There’s a reason that they say dog is man’s best friend. Having a pet is something that everyone should experience at some point in their life. Pets can be calming, mood lifting, empathetic and so much more, Ganahl says. They teach you how to be selfless and responsible as you are caring over another life.

Stress Reduction

Some studies show that people begin to feel less anxious after spending less than an hour with an animal. There are endless benefits from lowering your stress level and while the things that we find stressful in our lives are often hard to cut out, including an animal in your life can help, according to Ganahl.

Helps with Depression

In some cases, therapists suggest patients suffering from depression that they purchase a pet. An animal will love you unconditionally and also be a great friend and listener. Ganahl says people with depression often benefit from having a pet, as the animal can help them get out of the house and “out of their own head.”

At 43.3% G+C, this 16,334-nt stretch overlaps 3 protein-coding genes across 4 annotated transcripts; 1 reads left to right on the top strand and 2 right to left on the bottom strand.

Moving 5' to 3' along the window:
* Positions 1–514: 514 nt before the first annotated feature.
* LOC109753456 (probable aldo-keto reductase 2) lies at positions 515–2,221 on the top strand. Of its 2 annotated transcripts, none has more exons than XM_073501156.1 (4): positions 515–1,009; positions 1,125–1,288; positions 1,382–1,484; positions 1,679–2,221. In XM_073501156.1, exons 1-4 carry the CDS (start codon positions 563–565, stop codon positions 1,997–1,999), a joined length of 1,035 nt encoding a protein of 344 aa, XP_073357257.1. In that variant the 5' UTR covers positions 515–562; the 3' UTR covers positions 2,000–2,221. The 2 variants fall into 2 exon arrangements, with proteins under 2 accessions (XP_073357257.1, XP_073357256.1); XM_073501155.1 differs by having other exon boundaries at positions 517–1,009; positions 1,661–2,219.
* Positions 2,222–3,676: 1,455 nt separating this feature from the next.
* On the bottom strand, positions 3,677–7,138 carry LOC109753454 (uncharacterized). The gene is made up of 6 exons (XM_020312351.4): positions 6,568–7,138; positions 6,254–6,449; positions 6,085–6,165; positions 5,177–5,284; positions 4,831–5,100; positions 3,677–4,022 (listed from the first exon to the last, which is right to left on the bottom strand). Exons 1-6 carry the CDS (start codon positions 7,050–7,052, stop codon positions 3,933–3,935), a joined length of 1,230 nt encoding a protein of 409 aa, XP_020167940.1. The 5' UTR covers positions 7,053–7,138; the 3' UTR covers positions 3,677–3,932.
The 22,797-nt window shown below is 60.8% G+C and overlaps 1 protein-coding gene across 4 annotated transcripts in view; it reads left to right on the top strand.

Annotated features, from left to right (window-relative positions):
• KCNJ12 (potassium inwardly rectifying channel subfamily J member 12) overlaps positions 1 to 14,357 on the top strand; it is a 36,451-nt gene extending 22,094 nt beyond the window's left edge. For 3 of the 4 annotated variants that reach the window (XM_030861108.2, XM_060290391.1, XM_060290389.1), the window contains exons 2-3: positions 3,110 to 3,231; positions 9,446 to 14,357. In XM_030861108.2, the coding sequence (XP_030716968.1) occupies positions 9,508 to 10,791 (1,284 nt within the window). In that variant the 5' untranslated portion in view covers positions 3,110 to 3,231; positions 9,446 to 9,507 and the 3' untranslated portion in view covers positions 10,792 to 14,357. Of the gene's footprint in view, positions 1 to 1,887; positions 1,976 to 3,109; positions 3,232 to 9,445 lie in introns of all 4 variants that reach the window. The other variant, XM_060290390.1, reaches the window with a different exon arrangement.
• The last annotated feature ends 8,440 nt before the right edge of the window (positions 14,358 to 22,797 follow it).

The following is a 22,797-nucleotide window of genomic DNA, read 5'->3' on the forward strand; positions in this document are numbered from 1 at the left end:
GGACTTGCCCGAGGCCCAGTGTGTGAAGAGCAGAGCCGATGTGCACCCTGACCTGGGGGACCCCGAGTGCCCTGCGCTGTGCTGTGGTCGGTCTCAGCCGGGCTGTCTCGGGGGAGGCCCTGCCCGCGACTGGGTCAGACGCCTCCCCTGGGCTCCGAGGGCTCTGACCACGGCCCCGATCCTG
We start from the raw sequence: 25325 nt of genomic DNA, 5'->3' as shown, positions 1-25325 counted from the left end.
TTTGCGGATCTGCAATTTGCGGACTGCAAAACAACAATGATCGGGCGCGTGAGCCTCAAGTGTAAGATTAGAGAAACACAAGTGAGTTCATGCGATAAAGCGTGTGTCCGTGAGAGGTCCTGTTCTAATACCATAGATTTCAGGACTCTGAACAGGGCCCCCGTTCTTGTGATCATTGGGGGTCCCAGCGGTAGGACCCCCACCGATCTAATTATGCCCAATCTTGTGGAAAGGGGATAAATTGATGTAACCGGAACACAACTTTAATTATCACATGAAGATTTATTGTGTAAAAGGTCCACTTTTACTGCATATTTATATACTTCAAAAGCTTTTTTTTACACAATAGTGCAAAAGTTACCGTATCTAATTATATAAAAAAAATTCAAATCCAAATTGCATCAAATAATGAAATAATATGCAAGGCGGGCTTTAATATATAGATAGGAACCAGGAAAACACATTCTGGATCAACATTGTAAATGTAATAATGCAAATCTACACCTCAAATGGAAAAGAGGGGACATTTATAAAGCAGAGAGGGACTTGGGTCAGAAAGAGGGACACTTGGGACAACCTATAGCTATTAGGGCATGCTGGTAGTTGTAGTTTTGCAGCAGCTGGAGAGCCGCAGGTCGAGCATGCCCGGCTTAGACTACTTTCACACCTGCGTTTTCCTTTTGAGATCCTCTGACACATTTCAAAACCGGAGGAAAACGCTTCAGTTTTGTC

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Miami University and Saint Louis University set out to see how someone can rely on their animals to feel socially connected and in control of one’s life. Among the elderly or the very ill, caring for a pet can help stave off loneliness and even improve physical health, the research found.

Allen McConnell at Miami University conducted three studies that were published in the Journal of Personality and Social Psychology.

The researchers discovered that pet owners were generally less lonely, had higher self-esteem and exercised more (although of course it isn't clear whether pets bring out those positive traits in their owners, or whether people with those traits are the ones who seek out pets in the first place).

In another study the researchers took a closer look at dog owners in particular. They found that dogs did help their owners to meet social needs, and that those owners then felt better about life as a result. The research showed that having pets helped, regardless of how much support the owners were already getting from others.


Tips for Choosing the Best Pet for Your Family


Age-Old Wisdom: Be sure your new pet correlates with the ages of those in the household. A good rule of thumb: the new pet should fit the current physical capabilities of the caretakers with a perspective for what the next 10-15 years will bring.